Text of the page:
Failed internet romance a German media sensation

German woman Maja Gille in Dunedin this week. Photo from Otago Images.
German woman Maja Gille in Dunedin this week. Photo from Otago Images.
German news agencies are scrambling for details of the failed internet romance of a German woman and a Dunedin man after it was discovered the woman is the daughter of a celebrated German painter.

It is understood the woman, Maja Gille (36), is the daughter of Sighard Gille (68), a former student of the New Leipzig School of Painters and known for his colourful figurative works.

A leading artist of the former East Germany in the 1970s, he completed Europe's biggest contemporary ceiling fresco, the 714sq m, 32m long Song of Life in Leipzig's Gewandhaus in 1980 and 1981.

His website says he is now an art professor at the Academy of Visual Art in Leipzig.

Sunday newspapers from New Zealand and Germany, German television channels and magazines have contacted the Otago Daily Times seeking photos and information, while more than 100 stories have already appeared in German newspapers on the incident.

Detective Senior Sergeant Steve Mc-Gregor said Dunedin police had declined numerous requests for information and interviews.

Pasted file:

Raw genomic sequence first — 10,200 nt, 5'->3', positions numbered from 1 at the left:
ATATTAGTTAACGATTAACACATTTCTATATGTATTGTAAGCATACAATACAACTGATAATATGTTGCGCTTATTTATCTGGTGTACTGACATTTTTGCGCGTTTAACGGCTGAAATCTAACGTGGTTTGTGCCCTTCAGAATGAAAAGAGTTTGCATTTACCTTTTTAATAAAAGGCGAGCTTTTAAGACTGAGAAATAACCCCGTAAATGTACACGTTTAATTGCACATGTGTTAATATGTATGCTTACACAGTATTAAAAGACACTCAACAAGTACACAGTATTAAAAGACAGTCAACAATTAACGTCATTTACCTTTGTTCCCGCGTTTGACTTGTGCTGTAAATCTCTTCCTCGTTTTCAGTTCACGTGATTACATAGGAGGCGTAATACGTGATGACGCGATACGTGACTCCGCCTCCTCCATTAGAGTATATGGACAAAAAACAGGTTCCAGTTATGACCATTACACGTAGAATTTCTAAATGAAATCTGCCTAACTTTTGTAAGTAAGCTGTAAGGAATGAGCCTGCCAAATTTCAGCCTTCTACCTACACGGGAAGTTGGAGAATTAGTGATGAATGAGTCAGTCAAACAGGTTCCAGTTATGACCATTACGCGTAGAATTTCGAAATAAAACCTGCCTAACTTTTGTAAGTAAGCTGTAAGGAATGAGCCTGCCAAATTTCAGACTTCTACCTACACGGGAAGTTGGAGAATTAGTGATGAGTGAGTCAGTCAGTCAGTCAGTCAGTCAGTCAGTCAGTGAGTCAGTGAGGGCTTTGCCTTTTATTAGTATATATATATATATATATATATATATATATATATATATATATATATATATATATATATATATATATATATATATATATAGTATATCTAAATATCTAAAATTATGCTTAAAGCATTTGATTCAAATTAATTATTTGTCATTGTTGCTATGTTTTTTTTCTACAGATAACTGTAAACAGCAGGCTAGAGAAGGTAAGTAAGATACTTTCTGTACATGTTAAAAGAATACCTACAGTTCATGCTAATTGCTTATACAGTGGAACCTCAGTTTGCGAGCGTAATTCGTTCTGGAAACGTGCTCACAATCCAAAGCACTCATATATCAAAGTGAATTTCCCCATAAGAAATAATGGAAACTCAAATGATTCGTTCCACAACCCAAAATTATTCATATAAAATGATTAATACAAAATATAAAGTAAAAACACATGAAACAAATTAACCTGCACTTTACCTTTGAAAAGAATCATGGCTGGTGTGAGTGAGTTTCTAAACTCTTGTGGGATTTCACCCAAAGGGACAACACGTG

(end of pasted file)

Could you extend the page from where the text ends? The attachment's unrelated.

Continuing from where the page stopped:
Ms Gille, a drama teacher, musician and part-time social worker from Leipzig, left New Zealand on Wednesday to return to Leipzig, after spending a week with Dunedin man Peter Robb, whom she befriended on the internet in October.

Her intention in visiting New Zealand was to meet Mr Robb and try to make some contacts so that she might return with her small daughter to work here.

However, when she arrived it was immediately clear Mr Robb (54) was not the 33-year-old PhD student she had expected to collect her.

She spent several days with Mr Robb in his Garfield Ave, Roslyn, home, which she described as a filthy "horror house" where the unemployed man kept chickens inside, before going on a three-day trip with him to Kaikoura.

The armed offenders squad searched Mr Robb's home on Saturday after a man she had met on the plane to New Zealand contacted police, concerned for her safety, following several unusual communications from Ms Gille.

She said Mr Robb had made it difficult for her to leave and the more she learned about him the more scared she became about his "unusual" behaviour, she said.

While she acknowledged she had opportunities to leave during her visit, she said she did not have enough money to pay for other accommodation and did not know where she would go.

She warned other tourists of the dangers of meeting, in person, people previously only contacted over the internet.

Mr Robb, who was excluded from the University of Otago in 2007 after a similar incident with a Brazilian student, has posted images taken on Wednesday, the day Ms Gille flew out of Dunedin, on one of his myspace pages.

The images show his car, and planes leaving and landing at Dunedin International Airport.

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